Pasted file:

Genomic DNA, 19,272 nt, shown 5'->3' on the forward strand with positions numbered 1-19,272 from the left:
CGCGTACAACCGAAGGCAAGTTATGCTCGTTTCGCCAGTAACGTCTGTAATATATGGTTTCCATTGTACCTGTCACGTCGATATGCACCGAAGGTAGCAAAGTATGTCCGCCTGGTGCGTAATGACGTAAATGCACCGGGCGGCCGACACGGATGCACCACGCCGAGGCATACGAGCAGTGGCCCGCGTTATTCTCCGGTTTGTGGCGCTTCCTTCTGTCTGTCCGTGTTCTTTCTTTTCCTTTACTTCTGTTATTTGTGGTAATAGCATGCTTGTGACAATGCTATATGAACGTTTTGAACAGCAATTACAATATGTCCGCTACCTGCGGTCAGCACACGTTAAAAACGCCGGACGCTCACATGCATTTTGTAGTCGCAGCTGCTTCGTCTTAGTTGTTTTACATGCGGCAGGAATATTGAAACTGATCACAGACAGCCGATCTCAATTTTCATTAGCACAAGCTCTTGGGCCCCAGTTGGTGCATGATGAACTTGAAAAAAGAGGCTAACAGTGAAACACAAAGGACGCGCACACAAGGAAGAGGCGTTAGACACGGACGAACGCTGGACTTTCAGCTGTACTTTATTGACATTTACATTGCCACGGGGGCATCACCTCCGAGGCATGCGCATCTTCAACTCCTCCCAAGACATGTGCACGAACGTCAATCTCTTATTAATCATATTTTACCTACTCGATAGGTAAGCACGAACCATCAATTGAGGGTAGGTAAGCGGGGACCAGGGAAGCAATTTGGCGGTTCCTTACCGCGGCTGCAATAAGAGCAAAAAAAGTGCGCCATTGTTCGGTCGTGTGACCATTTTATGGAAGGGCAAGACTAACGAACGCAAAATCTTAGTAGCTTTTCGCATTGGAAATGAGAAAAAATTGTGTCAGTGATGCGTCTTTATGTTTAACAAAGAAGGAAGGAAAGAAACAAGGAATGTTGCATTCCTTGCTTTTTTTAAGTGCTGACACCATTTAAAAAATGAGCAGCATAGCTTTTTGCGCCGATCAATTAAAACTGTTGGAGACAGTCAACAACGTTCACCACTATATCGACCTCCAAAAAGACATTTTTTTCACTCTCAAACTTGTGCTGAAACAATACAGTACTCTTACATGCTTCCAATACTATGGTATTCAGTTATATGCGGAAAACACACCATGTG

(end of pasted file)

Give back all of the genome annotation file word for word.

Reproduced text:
Genomic DNA, 19,272 nt, shown 5'->3' on the forward strand with positions numbered 1-19,272 from the left:
CGCGTACAACCGAAGGCAAGTTATGCTCGTTTCGCCAGTAACGTCTGTAATATATGGTTTCCATTGTACCTGTCACGTCGATATGCACCGAAGGTAGCAAAGTATGTCCGCCTGGTGCGTAATGACGTAAATGCACCGGGCGGCCGACACGGATGCACCACGCCGAGGCATACGAGCAGTGGCCCGCGTTATTCTCCGGTTTGTGGCGCTTCCTTCTGTCTGTCCGTGTTCTTTCTTTTCCTTTACTTCTGTTATTTGTGGTAATAGCATGCTTGTGACAATGCTATATGAACGTTTTGAACAGCAATTACAATATGTCCGCTACCTGCGGTCAGCACACGTTAAAAACGCCGGACGCTCACATGCATTTTGTAGTCGCAGCTGCTTCGTCTTAGTTGTTTTACATGCGGCAGGAATATTGAAACTGATCACAGACAGCCGATCTCAATTTTCATTAGCACAAGCTCTTGGGCCCCAGTTGGTGCATGATGAACTTGAAAAAAGAGGCTAACAGTGAAACACAAAGGACGCGCACACAAGGAAGAGGCGTTAGACACGGACGAACGCTGGACTTTCAGCTGTACTTTATTGACATTTACATTGCCACGGGGGCATCACCTCCGAGGCATGCGCATCTTCAACTCCTCCCAAGACATGTGCACGAACGTCAATCTCTTATTAATCATATTTTACCTACTCGATAGGTAAGCACGAACCATCAATTGAGGGTAGGTAAGCGGGGACCAGGGAAGCAATTTGGCGGTTCCTTACCGCGGCTGCAATAAGAGCAAAAAAAGTGCGCCATTGTTCGGTCGTGTGACCATTTTATGGAAGGGCAAGACTAACGAACGCAAAATCTTAGTAGCTTTTCGCATTGGAAATGAGAAAAAATTGTGTCAGTGATGCGTCTTTATGTTTAACAAAGAAGGAAGGAAAGAAACAAGGAATGTTGCATTCCTTGCTTTTTTTAAGTGCTGACACCATTTAAAAAATGAGCAGCATAGCTTTTTGCGCCGATCAATTAAAACTGTTGGAGACAGTCAACAACGTTCACCACTATATCGACCTCCAAAAAGACATTTTTTTCACTCTCAAACTTGTGCTGAAACAATACAGTACTCTTACATGCTTCCAATACTATGGTATTCAGTTATATGCGGAAAACACACCATGTG